Today is National Park Service Founders Day–the 99th anniversary of the establishment of the National Park Service.
Cape Hatteras National Seashore Superintendent David Hallac invites the public to experience their national park sites on the Outer Banks– Cape Hatteras National Seashore, Fort Raleigh National Historic Site and Wright Brothers National Memorial.
Special Founders Day programs will be offered at each site. The entrance fee to Wright Brothers National Memorial will be waived for the day.
On Aug. 25, 1916, President Woodrow Wilson signed the Organic Act, creating the National Park Service. Founders Day is celebrated each year on August 25 in all of America’s national parks to honor the creation of the agency.
The National Park Service Centennial will be celebrated next year in 2016. This centennial celebration will be a time for all Americans to celebrate their national park sites—places that connect us to our histories and our environment, places that promote mental, physical, and spiritual health, places that enliven the human spirit.
Special Founder Day programs being offered this year include:
- Meanings of the National Park Service – The parks of the Outer Banks Group are part of a vast network of sites protecting our natural and cultural heritage from coast to coast. Join a ranger to explore the meanings of the National Park Service as we look back nearly a century from its founding, and as we look forward into its future. At 10:30 am Fort Raleigh National Historic Site, and 11 a.m. and 3 p.m. at Wright Brothers National Memorial. At Cape Hatteras National Seashore: noon; at the Ocracoke Island Visitor Center, 2 p.m. at the Bodie Island Lighthouse pond trail platform, and 1:30 and 3:30 p.m. at the Hatteras Island Visitor Center. (20 min)
- Build Your Own Arrowhead – The National Park Service arrowhead has unique symbolism related to the agency’s mission. Kids are invited come and build their own arrowhead with special significance; noon at the Hatteras Island Visitor Center Pavilion. (30 min)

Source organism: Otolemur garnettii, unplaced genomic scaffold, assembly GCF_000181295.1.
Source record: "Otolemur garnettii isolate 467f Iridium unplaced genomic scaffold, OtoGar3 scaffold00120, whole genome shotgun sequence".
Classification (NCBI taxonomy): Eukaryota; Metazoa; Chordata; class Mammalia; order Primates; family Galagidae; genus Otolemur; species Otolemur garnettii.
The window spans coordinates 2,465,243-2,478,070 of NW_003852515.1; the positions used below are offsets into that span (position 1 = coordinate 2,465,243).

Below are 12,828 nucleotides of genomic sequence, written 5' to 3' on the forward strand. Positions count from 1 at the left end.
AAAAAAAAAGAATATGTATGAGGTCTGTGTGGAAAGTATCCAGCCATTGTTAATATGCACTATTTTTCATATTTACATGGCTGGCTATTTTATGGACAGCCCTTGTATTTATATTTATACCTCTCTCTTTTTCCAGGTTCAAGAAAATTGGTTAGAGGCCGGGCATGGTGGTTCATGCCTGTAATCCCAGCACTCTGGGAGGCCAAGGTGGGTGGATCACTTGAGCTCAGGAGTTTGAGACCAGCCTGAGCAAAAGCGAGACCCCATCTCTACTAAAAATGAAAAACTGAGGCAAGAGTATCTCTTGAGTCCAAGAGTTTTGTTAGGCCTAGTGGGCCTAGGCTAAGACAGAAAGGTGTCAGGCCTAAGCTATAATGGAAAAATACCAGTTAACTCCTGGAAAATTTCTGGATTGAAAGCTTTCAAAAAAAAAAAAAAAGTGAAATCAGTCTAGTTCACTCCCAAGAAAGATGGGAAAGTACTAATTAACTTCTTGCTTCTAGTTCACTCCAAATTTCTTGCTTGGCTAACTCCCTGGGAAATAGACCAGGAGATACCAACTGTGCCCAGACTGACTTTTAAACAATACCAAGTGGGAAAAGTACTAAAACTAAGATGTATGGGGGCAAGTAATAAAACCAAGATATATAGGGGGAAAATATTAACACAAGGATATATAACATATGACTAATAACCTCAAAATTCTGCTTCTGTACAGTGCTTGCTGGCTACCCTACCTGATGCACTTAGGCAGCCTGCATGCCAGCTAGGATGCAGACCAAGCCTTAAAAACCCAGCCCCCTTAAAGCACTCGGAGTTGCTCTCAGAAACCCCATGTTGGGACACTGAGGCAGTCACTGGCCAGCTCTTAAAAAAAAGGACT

Youth can also earn Junior Ranger badges by completing a workbook and attending programs at each of the three parks. Go to the visitor center and pick up a Junior Ranger booklet to get started. Children who cannot visit a national park site in person are invited to take part in the national “WebRangers” activities at http://www.nps.gov/webrangers.
For a fun and free way to learn more about the National Park Service on Founders Day, you can take a free on-line course titled Introduction to the National Park Service: Its History and Mission. This 30 to 40 minute course is designed for anyone who has an interest in the agency and can be accessed here. Completion of this course can provide teachers with 0.2 Continuing Education Unit (CEU) credits.
The National Park System has been described as “the best idea America ever had.” National parks are critical to protecting the Earth and are connected to a global conservation community. They reveal a comprehensive national identity, connecting us to ourselves and each other. For more information on the National Park Service Centennial, click here.